China Commits to Expanding Smart Manufacturing and Robotics Innovation in 2022

January 25, 2022 by Shawn Dietrich

China launched a five-year plan to increase robotic process automation (RPA) and smart manufacturing, starting with new partnerships and reports.

An aging, retiring population—and younger generations that do not want to work in hazardous environments—will not provide the same level of manufactured goods currently offered in China.


Cobots have been increasing and helping the skills gap. Image used courtesy of ABB


A group of sixteen state-funded industry committees has formed what they are calling the “14th Five-Year Plan.” This plan is China’s goal to rapidly push the manufacturing industry into the future. China is generally unknown for its advanced manufacturing facilities, nor have they been a large user of industrial robotics.

China has never really needed industrial robots due to cheap labor and generally lower safety requirements than North America or Europe. The “Plan” is endorsed by Xi Jinping, the current political leader in China.


The Fourteenth Five-year Plan

To implement this five-year plan, China has decided to focus on five main tasks:

  • Improving industrial innovation capabilities
  • Consolidating the foundation of industrial development 
  • Increasing the supply of high-end products 
  • Expanding the depth of applications 
  • Optimizing industrial organizations

Let’s break down how China plans to accomplish each of these goals.

Improve industrial innovation: China plans to strengthen robotics, artificial intelligence (AI), and cloud data technology research capabilities. By focusing on these areas of industry, China hopes to develop technologies that can provide a brighter manufacturing future.

Consolidate the foundation for industrial development: This focuses on developing standardized robotic solutions and developing a robot certification system. China wants to provide the manufacturing industry with a quality robotic solution for all factories.

Increase the supply of high-end products: Adding robots to any manufacturing process is costly, especially when inexpensive labor is more abundant. China hopes to attract high-end manufacturers to supply high-end products by adding industrial robotics.

Expand the depth of applications: This task will ultimately pressure the automation companies and robot integrators to utilize advanced technologies and programming theories to provide their customers with advanced robotic automation solutions. China also hopes that these suppliers will reach out into other industrial sectors, such as medical care, electric power, and mining.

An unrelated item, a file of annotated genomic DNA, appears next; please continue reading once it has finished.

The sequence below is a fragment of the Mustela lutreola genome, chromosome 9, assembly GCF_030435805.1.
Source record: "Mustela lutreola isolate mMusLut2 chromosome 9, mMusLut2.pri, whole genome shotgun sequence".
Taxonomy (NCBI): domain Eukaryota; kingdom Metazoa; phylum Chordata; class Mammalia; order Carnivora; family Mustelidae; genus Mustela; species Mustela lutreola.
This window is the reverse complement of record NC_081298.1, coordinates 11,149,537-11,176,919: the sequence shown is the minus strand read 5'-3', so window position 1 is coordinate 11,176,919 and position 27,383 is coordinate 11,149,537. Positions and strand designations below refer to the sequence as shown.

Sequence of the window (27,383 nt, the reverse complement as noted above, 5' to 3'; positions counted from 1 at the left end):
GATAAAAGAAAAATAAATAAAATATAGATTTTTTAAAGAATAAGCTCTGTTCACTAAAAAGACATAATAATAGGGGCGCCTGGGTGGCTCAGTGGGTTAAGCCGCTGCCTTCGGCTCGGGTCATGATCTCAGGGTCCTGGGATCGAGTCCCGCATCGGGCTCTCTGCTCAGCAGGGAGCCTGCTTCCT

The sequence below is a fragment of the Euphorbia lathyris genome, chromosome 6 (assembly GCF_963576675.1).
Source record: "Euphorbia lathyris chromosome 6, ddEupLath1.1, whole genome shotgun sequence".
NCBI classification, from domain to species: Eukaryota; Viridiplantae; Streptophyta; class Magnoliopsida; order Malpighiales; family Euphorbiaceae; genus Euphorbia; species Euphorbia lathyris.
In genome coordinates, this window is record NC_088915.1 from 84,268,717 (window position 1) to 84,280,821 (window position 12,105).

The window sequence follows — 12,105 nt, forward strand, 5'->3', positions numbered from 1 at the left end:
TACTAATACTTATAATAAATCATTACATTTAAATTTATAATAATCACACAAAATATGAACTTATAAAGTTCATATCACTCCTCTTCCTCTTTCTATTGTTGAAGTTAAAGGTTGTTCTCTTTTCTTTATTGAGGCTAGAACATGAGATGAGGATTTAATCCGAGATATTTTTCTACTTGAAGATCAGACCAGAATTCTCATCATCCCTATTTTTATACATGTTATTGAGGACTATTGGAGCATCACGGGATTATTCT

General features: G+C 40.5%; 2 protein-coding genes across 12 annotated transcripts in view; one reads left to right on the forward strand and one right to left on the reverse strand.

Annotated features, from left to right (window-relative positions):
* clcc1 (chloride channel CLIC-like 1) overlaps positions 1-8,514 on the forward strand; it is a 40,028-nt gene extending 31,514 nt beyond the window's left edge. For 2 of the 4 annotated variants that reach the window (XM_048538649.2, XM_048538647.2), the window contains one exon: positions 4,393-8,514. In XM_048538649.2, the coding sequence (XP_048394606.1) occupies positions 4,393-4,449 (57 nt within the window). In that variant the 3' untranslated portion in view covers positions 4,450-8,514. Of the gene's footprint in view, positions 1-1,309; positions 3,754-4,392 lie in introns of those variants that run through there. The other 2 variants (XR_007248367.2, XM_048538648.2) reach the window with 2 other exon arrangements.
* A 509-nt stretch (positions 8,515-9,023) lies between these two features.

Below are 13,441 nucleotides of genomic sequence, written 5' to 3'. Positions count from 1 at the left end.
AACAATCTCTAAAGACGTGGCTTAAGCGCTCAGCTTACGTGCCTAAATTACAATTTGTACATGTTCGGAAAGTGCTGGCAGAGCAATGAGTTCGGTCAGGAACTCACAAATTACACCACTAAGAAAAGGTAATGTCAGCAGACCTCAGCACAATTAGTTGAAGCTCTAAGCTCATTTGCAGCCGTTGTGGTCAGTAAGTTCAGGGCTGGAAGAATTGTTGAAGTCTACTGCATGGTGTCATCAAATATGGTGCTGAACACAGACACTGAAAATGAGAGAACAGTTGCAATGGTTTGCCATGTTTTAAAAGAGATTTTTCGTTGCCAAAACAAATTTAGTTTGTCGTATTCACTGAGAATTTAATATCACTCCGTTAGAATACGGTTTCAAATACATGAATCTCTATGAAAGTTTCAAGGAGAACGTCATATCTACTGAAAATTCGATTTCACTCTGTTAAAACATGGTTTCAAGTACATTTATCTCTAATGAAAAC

Optimize the industrial-organizational structure: The fifth task is to promote existing companies to grow into industry-leading companies. This task also encourages companies to specialize in specific technologies and become small leaders within those industries.


ABB and HASCO leaders meet to create a joint venture. Image used courtesy of ABB


This “Plan” isn’t the only thing leading China toward smart manufacturing and robotics.


ABB Joint Venture With HASCO

ABB, well-known worldwide for its line of industrial robots, has joined forces with HASCO, China’s leading supplier of automotive parts.

The joint venture will add to both companies' expertise and manufacturing experience and provide China’s auto parts industry with advanced robotic technology for smart manufacturing. ABB and HASCO plan to use smart technologies and AI to advance the automotive parts industry within China.


Increasing Robots

Over the past three to four years, a major shift occurred within the automotive industry: The rise of the electric car and the manufacturing that goes along with it.


Robots manufacturing vehicles. Image used courtesy of ABB


An electric car is similar to a conventional car, but the drive train is vastly different, so new manufacturing facilities need to be built with new automation. China uses this industry shift as a stepping stone to develop smarter, flexible, and more efficient manufacturing facilities.

The IFR (International Federation of Robotics) recently reported that the robot density in China changed more dramatically than in any other country worldwide. In 2015, the robot density in China was 49 units to 10,000 employees; in 2020, the density rose to 246 units. This rise in robot installations could be the start of the five-year plan.

Between the IFR report and the HASCO/ABB partnership, it looks as though China is fully committed to the five-year plan. Do you agree? Why or why not?